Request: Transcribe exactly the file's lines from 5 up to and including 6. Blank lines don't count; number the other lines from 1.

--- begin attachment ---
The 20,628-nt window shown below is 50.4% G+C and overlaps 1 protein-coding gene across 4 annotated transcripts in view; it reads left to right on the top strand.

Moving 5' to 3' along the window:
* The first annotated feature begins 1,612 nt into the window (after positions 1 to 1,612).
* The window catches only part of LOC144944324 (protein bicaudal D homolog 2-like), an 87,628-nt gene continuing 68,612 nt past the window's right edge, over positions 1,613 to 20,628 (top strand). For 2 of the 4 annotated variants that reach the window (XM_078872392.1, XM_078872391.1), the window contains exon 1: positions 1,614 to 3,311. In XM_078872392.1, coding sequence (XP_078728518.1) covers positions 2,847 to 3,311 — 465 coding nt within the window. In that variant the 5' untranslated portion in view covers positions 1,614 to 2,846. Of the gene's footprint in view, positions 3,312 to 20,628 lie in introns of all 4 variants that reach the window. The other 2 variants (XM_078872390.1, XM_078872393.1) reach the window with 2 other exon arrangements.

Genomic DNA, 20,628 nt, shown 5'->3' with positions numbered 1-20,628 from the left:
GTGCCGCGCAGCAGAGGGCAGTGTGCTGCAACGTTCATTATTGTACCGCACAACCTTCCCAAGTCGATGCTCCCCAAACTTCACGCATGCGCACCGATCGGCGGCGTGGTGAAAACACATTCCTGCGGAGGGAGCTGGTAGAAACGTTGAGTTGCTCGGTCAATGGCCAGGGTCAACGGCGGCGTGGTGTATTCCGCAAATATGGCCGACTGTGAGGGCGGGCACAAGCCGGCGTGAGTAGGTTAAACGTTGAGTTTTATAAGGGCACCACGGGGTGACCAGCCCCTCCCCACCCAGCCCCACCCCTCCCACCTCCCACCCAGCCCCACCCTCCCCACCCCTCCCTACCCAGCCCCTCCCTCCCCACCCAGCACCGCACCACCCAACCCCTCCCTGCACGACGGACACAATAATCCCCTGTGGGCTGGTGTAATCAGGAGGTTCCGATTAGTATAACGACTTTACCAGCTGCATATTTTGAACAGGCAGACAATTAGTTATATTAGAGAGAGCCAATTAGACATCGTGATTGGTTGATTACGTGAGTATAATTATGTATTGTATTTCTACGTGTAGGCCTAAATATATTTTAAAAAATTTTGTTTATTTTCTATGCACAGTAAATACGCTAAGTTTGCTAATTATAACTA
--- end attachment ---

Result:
Genomic DNA, 20,628 nt, shown 5'->3' with positions numbered 1-20,628 from the left:
GTGCCGCGCAGCAGAGGGCAGTGTGCTGCAACGTTCATTATTGTACCGCACAACCTTCCCAAGTCGATGCTCCCCAAACTTCACGCATGCGCACCGATCGGCGGCGTGGTGAAAACACATTCCTGCGGAGGGAGCTGGTAGAAACGTTGAGTTGCTCGGTCAATGGCCAGGGTCAACGGCGGCGTGGTGTATTCCGCAAATATGGCCGACTGTGAGGGCGGGCACAAGCCGGCGTGAGTAGGTTAAACGTTGAGTTTTATAAGGGCACCACGGGGTGACCAGCCCCTCCCCACCCAGCCCCACCCCTCCCACCTCCCACCCAGCCCCACCCTCCCCACCCCTCCCTACCCAGCCCCTCCCTCCCCACCCAGCACCGCACCACCCAACCCCTCCCTGCACGACGGACACAATAATCCCCTGTGGGCTGGTGTAATCAGGAGGTTCCGATTAGTATAACGACTTTACCAGCTGCATATTTTGAACAGGCAGACAATTAGTTATATTAGAGAGAGCCAATTAGACATCGTGATTGGTTGATTACGTGAGTATAATTATGTATTGTATTTCTACGTGTAGGCCTAAATATATTTTAAAAAATTTTGTTTATTTTCTATGCACAGTAAATACGCTAAGTTTGCTAATTATAACTA